Photo: Female college student smilingCDC supports internship opportunities for qualified undergraduate and graduate students to gain meaningful experiences in public health settings: The CDC Undergraduate Public Health Scholars (CUPS) program, consists of five internship opportunities that expose undergraduate students interested in minority health to the field of public health research and practice by providing hands-on, project-oriented assignments. It is expected that this exposure to public health programs will heighten interns' awareness of and interest in public health careers. The Dr. James A. Ferguson Emerging Infectious Diseases Fellowship Program is a professional development program that provides hands-on experience for graduate students in medical, dental, veterinary, pharmacy, and public health master's-level graduate programs.

Reducing Influenza Vaccine Disparities

Through Grassroots Communication and Social Marketing to Promote Influenza Immunization to Disparate Populations, CDC builds partnerships at the grassroots level and across private and public sectors.

The National Influenza Vaccination Disparities Partnership (NIVDP), supported by CDC, is comprised of multi-sector partners working to promote vaccination among underserved populations including African Americans, Hispanics, and American Indians/Alaska Natives.

The primary goal is to develop long-term partners and promote cross collaboration between community leaders, private sector organizations (e.g., pharmacy chains and health plans), and public sector organizations (medical associations, community-based organizations, and state and local public health departments) to help reduce the impact of influenza among Hispanic, African American, and American Indian/Alaskan Native (AI/AN) populations.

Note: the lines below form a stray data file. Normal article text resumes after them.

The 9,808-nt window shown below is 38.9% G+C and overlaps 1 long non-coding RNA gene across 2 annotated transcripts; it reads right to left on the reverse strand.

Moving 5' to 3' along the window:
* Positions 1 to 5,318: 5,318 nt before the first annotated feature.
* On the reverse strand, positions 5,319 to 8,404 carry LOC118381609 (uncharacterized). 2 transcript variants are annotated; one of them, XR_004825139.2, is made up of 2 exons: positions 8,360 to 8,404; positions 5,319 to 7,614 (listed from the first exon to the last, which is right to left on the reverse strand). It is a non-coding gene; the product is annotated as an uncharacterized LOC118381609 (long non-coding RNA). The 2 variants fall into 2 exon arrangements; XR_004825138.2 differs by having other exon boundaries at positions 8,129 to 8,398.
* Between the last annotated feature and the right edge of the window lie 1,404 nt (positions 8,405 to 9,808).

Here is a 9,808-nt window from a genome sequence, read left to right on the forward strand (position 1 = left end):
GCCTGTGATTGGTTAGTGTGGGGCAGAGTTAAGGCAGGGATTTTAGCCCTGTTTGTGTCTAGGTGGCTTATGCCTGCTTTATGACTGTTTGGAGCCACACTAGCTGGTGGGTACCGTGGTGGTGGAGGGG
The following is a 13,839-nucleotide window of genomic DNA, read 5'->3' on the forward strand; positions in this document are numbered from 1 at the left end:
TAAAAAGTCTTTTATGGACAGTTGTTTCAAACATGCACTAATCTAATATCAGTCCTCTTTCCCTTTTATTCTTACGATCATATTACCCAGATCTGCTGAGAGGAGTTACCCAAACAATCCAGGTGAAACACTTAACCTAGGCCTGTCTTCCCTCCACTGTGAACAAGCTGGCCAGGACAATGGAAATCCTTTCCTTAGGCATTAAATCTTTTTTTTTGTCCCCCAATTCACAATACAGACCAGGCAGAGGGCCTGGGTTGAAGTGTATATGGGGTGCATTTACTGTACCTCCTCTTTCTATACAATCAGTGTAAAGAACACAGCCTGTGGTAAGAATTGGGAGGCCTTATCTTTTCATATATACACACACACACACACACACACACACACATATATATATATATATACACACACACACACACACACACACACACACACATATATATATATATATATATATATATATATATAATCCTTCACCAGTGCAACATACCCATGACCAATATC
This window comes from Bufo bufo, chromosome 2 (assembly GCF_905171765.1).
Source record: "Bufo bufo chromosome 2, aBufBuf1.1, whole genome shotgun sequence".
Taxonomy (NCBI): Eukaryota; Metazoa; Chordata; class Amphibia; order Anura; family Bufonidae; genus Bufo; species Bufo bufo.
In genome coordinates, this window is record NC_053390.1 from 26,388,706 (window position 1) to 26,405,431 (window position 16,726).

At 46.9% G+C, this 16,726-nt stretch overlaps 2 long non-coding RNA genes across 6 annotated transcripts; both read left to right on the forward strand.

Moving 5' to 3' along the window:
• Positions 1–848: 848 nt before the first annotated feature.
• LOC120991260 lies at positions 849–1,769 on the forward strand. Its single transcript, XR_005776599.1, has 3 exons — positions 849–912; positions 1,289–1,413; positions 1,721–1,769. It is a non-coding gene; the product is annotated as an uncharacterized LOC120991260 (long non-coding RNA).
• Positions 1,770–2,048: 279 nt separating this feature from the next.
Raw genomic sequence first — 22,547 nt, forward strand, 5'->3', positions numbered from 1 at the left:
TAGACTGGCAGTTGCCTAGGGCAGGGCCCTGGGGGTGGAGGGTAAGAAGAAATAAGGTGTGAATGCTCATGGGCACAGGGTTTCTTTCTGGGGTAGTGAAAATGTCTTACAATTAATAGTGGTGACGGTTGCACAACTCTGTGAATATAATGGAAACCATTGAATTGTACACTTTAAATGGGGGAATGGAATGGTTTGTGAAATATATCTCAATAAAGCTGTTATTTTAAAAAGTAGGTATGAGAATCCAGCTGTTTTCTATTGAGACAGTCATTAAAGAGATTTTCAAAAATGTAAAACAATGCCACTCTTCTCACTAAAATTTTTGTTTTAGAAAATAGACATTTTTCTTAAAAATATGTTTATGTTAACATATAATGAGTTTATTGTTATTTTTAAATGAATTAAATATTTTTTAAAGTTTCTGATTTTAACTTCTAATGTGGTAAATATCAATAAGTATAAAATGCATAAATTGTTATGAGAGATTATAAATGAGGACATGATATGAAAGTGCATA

For more information, see the following:

Reduce Tobacco Disparities

Photo: You can quit. Tips from Former Smokers campaign.CDC continues to partner with states and other grantees to work on reducing tobacco use among racial and ethnic minorities. In 2013, CDC funded eight National Networks to assist states and communities to identify populations vulnerable to tobacco use and implement best practices for reducing tobacco-related disparities. Four of the eight National Networks will serve four racial and ethnic minority groups (i.e., African Americans, American Indians/Alaska Natives, Asians/Pacific Islanders, and Hispanics). In April 2013, CDC launched a new advertising campaign featuring smoking-related health conditions affecting particular racial and ethnic minority population groups (e.g., African Americans, American Indians/Alaska Natives and Hispanics).

For more information, see the following:


Examples of Additional CDC Programs Addressing Health Disparities


Minority Health Month at HHS

Prevention is Power: Taking Action for Health Equity

Kick Off Week!

Week 2 - Transforming Health Care!

Week 3 - Strengthen the Nation's Health and Human Services Workforce!

  • Webinar: Workforce

Week 4 - Advance the Health, Safety, and Well-Being of the American People!

Week 5 - Advance Scientific Knowledge and Innovation!

For More Information


More Information

 

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  • Page last updated: April 7, 2014